Northern Light: Landscape, Photography and Evocations of the North

WHITE, Darcy and GOLDIE, Chris, eds. (2017). Northern Light: Landscape, Photography and Evocations of the North. Germany, Transcript Verlag. (In Press)

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An edited volume of essays based on papers delivered at the SHU / MAC Conference in July 2016: 'Northern Light: Landscape Photography and Evocations of the North'. The origins of this book lie in a conference – Northern Light: Landscape Photography and Evocations of the North – convened by Darcy White and Chris Goldie and hosted by the Media Arts & Communication Department, Sheffield Hallam University in July 2016, Our objectives were to create a forum of productive interdisciplinarity within which scholars and practitioners could exchange ideas and experiences, share their work, and begin to evolve critical positions around the notion of a Northern landscape photography and its relationship to place. We invited papers that would consider a geographically diverse North – Scotland’s Highlands and Western Isles, Northern England, Northern Europe, Canada, Siberia, the Arctic and the Nordic territories – while aiming to develop approaches to the diversity of the Northern landscape through an engagement with a range of theoretical and critical disciplines: art history and visual studies, philosophy, literary theory, human geography, cultural theory, anthropology and history. The conference was framed by the notion that the Northern landscape is a constellation of different things - geographical, environmental, perceptual, conceptual and cultural in character – rather than closed spaces with tightly defined and unchanging features. We do not consider that the imagination has primacy over actuality - that a Northern landscape can be anything or anywhere we want it to be - but, rather, that places are the result of the interrelatedness of a range of contingencies. In the light of these research ideas and concepts, the value of which was borne out by the conference, we have developed this book proposal, which draws upon some of the papers presented while exploring key themes and ideas at a deeper level. Essays will examine the complexities of the Northern landscape by recognising that geographical and environmental factors shape and are shaped by history and culture, by an ongoing process within which the relationship of a place to its outside is contested and renegotiated, and by the perceiving human subject, whose participation in the landscape may be the occasion for the production of the photographic image. Northern landscapes are, it will be argued, articulations of different and often contested modes of their existence, which the photographic image attempts to explore. Approached in this way landscapes are: the context of experience and perception; sites of human habitation and wilderness; gathering places for stories and images; endowed with meaning through history and culture; the subject of cultural projects; the location of particular characteristics of topography, geology, light, climate and biogeography. Essays consider the tensions evident in a photographed landscape that is both subject and object; present experience and historical memory; visual and non-visual. The established notion of landscape as visual observation from a distant and static perspective is challenged by the idea of a dynamic encounter with environment. The significance of walking for contemporary landscape photography is explored. The form of embodiment associated with a phenomenological approach to landscape is also balanced with an attention to its materiality and socio-historical aspects. The concept of the Sublime - a privileged category within the Northern landscape tradition – is tested and renegotiated in the context of globalisation, neoliberalism and climate change. The apparent certainties of the photographic image are questioned when inscribed upon liminal, wilderness regions where some contemporary northern landscape photography eschews any kind of narrative dimension, socio cultural context or precision in terms of time and space and purposefully leaves the image 'open' to the viewer's individual interpretation. Finally, the sublime is explored through two studies of Northern England towns, both considering the relationship to their rural and natural peripheries. Because of its interdisciplinary character there is no single body of academic literature or critical enquiry to which the book will point, but the range of our interests – aesthetic and phenomenological approaches to landscape, concepts of spatiality in human geography, the interest in space in cultural history, concerns with globalisation, the environment, the anthropocene – reflect current debates amongst theorists and practitioners within photography. CONTENTS Ch 1. Introduction. Chris Goldie and Darcy White Ch 2. 53 Degrees Parallel North. Fiona Maclaren Ch 3. At the Limits of Reliable Information: Finland’s Arctic borders with Sweden, Norway and Russia. Susan Brind and Jim Harold Ch 4. Walking and Photographing Northern Landscapes: a dialogical approach. Aileen Harvey Ch 5. Bringing the Sublime Back Down to Earth: Olaf Otto Becker’s renegotiation of the sublime in a neoliberalised and climate changing world. Julia Peck Ch 6. Wanderings Through the Fog: the German landscape tradition reimagined. Darcy White Ch 7. Vaguely Northern: in between in England. Joanne Lee Ch 8. Blackpool, the North, Utopia. Chris Goldie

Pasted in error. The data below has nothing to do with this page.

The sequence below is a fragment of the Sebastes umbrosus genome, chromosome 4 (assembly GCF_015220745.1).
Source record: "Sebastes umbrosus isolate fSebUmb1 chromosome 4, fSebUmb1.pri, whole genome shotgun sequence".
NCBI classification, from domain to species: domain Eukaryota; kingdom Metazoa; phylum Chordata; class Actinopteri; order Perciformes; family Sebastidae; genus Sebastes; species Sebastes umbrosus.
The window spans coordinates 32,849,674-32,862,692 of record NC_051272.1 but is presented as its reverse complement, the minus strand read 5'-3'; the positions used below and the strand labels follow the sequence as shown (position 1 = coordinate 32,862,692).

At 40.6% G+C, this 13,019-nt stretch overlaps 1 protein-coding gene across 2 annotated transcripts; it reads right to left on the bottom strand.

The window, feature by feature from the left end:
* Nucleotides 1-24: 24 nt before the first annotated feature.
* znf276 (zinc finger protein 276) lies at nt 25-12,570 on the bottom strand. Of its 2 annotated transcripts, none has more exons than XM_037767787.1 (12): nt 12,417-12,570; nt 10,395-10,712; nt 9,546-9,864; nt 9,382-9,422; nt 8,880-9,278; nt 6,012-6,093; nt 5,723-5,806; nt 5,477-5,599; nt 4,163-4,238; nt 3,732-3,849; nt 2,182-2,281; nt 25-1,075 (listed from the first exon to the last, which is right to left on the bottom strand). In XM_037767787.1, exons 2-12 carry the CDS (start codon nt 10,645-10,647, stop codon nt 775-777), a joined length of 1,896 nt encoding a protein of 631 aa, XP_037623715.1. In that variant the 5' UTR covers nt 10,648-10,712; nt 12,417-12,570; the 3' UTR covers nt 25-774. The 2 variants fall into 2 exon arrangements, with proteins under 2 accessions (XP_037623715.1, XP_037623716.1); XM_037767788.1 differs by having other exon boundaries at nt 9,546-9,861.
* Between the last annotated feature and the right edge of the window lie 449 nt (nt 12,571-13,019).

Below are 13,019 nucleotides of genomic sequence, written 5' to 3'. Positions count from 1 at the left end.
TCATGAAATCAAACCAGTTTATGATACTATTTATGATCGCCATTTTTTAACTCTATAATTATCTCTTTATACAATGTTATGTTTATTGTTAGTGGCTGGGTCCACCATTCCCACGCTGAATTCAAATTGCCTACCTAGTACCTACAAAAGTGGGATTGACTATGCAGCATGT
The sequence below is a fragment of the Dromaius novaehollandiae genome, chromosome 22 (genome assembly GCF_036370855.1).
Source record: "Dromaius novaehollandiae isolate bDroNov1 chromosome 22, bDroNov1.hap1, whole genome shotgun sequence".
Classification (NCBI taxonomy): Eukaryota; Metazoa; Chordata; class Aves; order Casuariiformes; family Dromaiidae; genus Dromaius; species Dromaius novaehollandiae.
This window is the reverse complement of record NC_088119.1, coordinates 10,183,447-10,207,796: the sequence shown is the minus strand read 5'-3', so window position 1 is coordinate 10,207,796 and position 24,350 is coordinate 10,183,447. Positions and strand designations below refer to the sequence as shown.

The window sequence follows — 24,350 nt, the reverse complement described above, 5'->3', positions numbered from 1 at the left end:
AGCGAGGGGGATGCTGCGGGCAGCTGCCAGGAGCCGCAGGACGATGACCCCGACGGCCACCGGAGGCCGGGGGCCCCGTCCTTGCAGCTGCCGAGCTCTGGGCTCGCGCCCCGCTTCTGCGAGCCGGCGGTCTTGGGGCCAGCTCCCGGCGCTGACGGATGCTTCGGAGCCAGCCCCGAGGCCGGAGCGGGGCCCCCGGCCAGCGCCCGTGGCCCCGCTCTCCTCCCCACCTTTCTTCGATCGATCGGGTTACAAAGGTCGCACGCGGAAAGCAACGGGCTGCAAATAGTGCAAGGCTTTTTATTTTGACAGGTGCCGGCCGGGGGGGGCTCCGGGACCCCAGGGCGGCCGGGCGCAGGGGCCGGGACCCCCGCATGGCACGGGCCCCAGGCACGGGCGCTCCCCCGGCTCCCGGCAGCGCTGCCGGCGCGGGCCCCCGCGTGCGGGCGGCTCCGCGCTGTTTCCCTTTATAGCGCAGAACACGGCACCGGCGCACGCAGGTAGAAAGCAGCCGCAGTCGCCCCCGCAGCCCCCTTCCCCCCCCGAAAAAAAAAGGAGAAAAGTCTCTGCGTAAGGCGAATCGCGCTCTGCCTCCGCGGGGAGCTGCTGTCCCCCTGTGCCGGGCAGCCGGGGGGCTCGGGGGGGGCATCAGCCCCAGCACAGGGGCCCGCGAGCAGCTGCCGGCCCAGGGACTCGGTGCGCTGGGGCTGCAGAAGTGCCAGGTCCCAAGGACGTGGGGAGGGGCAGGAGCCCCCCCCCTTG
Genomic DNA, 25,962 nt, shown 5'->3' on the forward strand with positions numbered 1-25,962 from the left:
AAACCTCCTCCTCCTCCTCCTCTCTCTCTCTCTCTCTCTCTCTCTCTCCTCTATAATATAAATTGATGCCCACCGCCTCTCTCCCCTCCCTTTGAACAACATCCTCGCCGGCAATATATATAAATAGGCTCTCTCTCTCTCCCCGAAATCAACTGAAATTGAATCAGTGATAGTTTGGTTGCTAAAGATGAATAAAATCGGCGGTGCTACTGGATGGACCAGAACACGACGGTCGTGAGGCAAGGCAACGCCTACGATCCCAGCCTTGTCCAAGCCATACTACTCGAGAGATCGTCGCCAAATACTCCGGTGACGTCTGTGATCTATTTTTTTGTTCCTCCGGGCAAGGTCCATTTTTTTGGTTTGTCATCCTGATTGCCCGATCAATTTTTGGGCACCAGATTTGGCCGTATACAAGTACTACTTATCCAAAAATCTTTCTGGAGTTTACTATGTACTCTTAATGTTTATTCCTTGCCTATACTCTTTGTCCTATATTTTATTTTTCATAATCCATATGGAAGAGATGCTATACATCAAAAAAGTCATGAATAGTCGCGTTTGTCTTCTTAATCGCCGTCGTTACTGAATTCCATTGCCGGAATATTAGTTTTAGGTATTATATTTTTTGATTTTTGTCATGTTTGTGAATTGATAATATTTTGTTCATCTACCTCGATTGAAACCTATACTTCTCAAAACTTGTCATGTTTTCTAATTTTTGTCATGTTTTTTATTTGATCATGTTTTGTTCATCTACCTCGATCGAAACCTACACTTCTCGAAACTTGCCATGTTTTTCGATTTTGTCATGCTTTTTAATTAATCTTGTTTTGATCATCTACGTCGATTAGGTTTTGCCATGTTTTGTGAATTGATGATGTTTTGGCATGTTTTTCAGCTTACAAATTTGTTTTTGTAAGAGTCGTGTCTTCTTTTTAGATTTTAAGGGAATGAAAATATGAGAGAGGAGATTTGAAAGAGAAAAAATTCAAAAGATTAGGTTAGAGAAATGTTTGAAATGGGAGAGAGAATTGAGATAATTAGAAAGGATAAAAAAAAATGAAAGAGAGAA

Item Type: Edited Book
Research Institute, Centre or Group - Does NOT include content added after October 2018: Cultural Communication and Computing Research Institute > Art and Design Research Centre
Departments - Does NOT include content added after October 2018: Faculty of Science, Technology and Arts > Department of Media Arts and Communication
Depositing User: Darcy White
Date Deposited: 31 Aug 2017 08:51
Last Modified: 18 Mar 2021 15:31